respondent. She has given a categorical answer that, she was not

having any documentary evidence to show that, the appellants had

demanded from her Rs.2.5 Lakhs, 2 Kg of silver utensils and 200

grams of gold. Immediately thereafter, a suggestion was put to her

that, she was not having any documentary evidence to show that, the

father of the appellant cancelled the date of the customary marriage

and the faldan vidhi scheduled to be held on 08.02.2009.

Respondent, though denied the said suggestion, further volunteered

that, she possesses such evidence and she was ready to produce it on

record and according to her, the said document was in the hand

writing of the respondent. I deem it appropriate to reproduce herein

below the said portion in the cross – examination of the respondent

as it is in verbatim, which reads thus :

”lk-okY;kus ek÷;kdMwu 2|| yk[k #-] nksu fdyks pkanhps lkeku
o 200 xzWe lksU;kph ekx.kh dsyh gs nk[kfo.;klkBh ek÷;kdMs
dkxnksih iqjkok ukgh- gs Eg.k.ks [kjs ukgh dh ek÷;kdMs lk-
okY;kP;k oMhykauh yXukph rkjh[k jn~n dsyh o fn-8-2-09 jksth
yXukpk Qynku fo/kh gksbZy vls nk[kfo.;klkBh dkxnksih
iqjkok ukgh- lk{khnkj lkaxrs dh ek÷;kdMs iqjkok vkgs o rks eh
nk[ky dj.;kl r;kj vkgs o rhps Eg.k.ks vkgs dh rs lk-
okY;kP;k gLrk{kjkr vkgs-”

14. Perusal of the further cross – examination does not

reveal whether any such document was filed by the respondent and

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whether such document was permitted to be filed by the learned

District Judge. There is nothing more on record showing that, such

document was in fact filed, was shown to the witness and was

admitted by her to be the same document. Only in the last line of the

cross – examination of the respondent it is mentioned that, ” Qynku

fo/khpk nLr fu-54 yk vkgs- ” It is really surprising that, on such vague

evidence the learned District judge has placed her reliance. First of

all, it was the unknown procedure followed of allowing the witness to

produce any document in the cross – examination without giving any

opportunity of opposing such production of the document to the

opposite side. Further a total go – bye is given to the procedure of

proving the contents of the said document. It has to be stated that,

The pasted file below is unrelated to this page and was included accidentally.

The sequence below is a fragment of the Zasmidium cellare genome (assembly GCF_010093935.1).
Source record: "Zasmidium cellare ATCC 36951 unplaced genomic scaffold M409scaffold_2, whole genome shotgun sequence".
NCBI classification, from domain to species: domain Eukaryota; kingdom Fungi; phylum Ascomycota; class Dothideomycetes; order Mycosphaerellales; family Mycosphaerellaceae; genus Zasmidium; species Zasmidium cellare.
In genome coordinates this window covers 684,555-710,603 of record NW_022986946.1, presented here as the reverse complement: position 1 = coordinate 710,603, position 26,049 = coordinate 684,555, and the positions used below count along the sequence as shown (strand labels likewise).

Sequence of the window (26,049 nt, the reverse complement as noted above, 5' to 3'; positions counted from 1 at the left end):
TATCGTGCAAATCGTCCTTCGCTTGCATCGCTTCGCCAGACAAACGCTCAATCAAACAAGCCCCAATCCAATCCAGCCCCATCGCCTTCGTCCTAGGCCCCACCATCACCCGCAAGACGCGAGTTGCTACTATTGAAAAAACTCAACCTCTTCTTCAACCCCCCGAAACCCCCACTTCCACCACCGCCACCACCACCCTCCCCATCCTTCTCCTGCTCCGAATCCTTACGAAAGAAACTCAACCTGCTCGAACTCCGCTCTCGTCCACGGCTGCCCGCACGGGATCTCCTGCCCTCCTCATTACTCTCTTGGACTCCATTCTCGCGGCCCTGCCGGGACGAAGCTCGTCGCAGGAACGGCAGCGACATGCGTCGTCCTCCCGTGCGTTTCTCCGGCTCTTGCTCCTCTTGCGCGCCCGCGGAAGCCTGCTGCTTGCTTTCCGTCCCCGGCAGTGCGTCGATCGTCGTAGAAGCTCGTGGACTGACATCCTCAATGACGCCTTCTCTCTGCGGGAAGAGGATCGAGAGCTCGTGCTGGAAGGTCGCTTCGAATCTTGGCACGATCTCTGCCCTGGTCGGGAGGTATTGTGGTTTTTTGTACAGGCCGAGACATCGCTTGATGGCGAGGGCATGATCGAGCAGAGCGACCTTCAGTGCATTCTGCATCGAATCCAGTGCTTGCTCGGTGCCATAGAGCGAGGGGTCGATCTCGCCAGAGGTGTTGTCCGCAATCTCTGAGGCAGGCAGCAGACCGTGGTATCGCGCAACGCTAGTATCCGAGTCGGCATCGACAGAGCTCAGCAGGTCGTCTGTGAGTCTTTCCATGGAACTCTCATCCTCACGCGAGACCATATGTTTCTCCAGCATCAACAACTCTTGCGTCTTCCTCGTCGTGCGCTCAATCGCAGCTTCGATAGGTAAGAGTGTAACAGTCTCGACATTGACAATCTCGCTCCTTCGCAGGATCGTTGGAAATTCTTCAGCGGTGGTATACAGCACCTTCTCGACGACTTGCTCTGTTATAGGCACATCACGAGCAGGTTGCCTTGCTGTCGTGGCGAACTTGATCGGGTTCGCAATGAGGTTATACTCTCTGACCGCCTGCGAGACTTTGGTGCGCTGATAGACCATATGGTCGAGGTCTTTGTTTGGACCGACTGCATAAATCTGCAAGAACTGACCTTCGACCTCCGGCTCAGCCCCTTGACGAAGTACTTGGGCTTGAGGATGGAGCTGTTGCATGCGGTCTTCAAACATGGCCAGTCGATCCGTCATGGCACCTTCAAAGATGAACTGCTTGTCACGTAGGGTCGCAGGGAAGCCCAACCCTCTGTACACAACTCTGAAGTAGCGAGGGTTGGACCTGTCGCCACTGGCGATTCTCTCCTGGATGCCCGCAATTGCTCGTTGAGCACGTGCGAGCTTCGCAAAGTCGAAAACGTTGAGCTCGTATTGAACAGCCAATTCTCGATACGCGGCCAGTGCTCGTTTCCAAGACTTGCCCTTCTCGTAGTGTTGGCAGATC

the contents of the said document are not legally proved and in such

circumstances the exhibition of the said document can only be

considered for limited purpose of identification of the said document.

15. Question arises why such a vital and important

document, when it was in custody of the respondent, was not

produced by her during the course of the trial for the offences under

section 498-A of I.P.C. I reiterate that, unless the circumstances are

explained why the said document was not filed at the initial stage i.e.

at the time of filing of the petition its production could not have been

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allowed. It is really surprising that, an observation has been made by

the learned District Judge that, it is nowhere suggested to the

respondent by the appellant that, the said document was not in his

hand writing. The learned District Judge has failed in appreciating

that, when the said document was not legally proved, the learned

Counsel for the appellant cleverly did not refer to the said document

even for giving a suggestion that, the said document was not in the

hand writing of the appellant or else the said document would have

been validly read in evidence. No such inference therefore can be

drawn that, since the appellant did not give any such suggestion it

shall be deemed that the said document is in his handwriting. Further

even if we prefer to rely upon the said document, assuming that it is

in the hand writing of the respondent, without any further evidence,

it is difficult to record any such conclusion that, the said document

contains the demands made by the appellant and his family members

from the respondent.

16. Further, the learned District Judge does not seem to have

properly appreciated the Judgment in the case of Regular Criminal

Case No.712/2009 filed on the complaint of the respondent against

the appellant and his relatives. In the said case, it was deposed by the

respondent that,

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“Vivek asked me on a phone call to give a cash of
Rs.2.5 Lakhs, 200 grams gold ornaments, 2 Kg
silver utensils as dowry. I tried to convince Vivek
that, we have performed a love marriage and
therefore it is not proper to demand anything, but
he was not ready to listen me. Thereafter Vivek
made a phone call to my father and made same
demand to him.”

The discussion made by the learned Magistrate in the Judgment

delivered by her in Regular Criminal Case No.712/2009 reveals that,

the father of the respondent had admitted in his evidence before the

Court that, accused Vivek did not make any demand of any ornament

or cash from him. I deem it appropriate to reproduce the observations

made by the learned Magistrate in that regard in para no.27 of the

said Judgment, which read thus :

“Babubhai (PW6) has admitted that the accused
Vivek did not make any demand of any ornaments or
cash from him, though the informant states that after
telling her about their demand for the Phaldan, Vivek
immediately conveyed about the same to her father on